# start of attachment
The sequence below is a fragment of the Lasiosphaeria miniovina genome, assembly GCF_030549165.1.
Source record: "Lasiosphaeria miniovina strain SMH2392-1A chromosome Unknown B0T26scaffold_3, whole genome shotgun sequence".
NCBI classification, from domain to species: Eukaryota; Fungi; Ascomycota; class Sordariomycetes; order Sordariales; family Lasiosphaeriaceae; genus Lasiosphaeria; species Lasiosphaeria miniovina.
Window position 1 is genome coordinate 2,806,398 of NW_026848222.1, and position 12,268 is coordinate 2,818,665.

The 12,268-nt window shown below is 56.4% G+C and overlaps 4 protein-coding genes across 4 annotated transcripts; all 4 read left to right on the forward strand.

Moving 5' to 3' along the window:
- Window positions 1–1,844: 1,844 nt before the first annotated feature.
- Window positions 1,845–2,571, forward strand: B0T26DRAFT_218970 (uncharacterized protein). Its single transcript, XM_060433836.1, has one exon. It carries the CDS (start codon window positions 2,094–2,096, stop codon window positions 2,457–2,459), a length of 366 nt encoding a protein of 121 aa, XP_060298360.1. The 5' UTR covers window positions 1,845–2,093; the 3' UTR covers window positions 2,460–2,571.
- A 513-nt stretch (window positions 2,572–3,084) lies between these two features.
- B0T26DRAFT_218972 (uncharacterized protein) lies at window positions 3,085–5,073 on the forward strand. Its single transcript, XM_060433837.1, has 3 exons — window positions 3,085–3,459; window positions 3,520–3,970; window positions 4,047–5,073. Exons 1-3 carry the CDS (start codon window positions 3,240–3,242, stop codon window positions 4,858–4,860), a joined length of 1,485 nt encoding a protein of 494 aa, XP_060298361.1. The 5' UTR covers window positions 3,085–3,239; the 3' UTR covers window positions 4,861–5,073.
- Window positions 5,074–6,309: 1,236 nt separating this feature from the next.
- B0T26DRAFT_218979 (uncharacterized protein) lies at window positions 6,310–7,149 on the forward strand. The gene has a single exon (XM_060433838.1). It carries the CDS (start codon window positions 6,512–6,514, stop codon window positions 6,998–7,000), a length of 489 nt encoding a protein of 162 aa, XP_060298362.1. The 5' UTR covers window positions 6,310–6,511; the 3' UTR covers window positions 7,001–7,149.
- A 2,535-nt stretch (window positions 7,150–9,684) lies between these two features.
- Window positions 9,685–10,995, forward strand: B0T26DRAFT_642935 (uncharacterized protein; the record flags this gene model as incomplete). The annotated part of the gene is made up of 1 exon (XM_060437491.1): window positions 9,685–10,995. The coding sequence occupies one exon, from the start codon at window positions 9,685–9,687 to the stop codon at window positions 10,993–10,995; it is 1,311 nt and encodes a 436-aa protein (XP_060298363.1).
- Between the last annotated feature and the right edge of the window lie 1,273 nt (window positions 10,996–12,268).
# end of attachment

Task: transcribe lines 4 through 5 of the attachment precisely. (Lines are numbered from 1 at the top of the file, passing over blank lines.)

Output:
Window position 1 is genome coordinate 2,806,398 of NW_026848222.1, and position 12,268 is coordinate 2,818,665.

The 12,268-nt window shown below is 56.4% G+C and overlaps 4 protein-coding genes across 4 annotated transcripts; all 4 read left to right on the forward strand.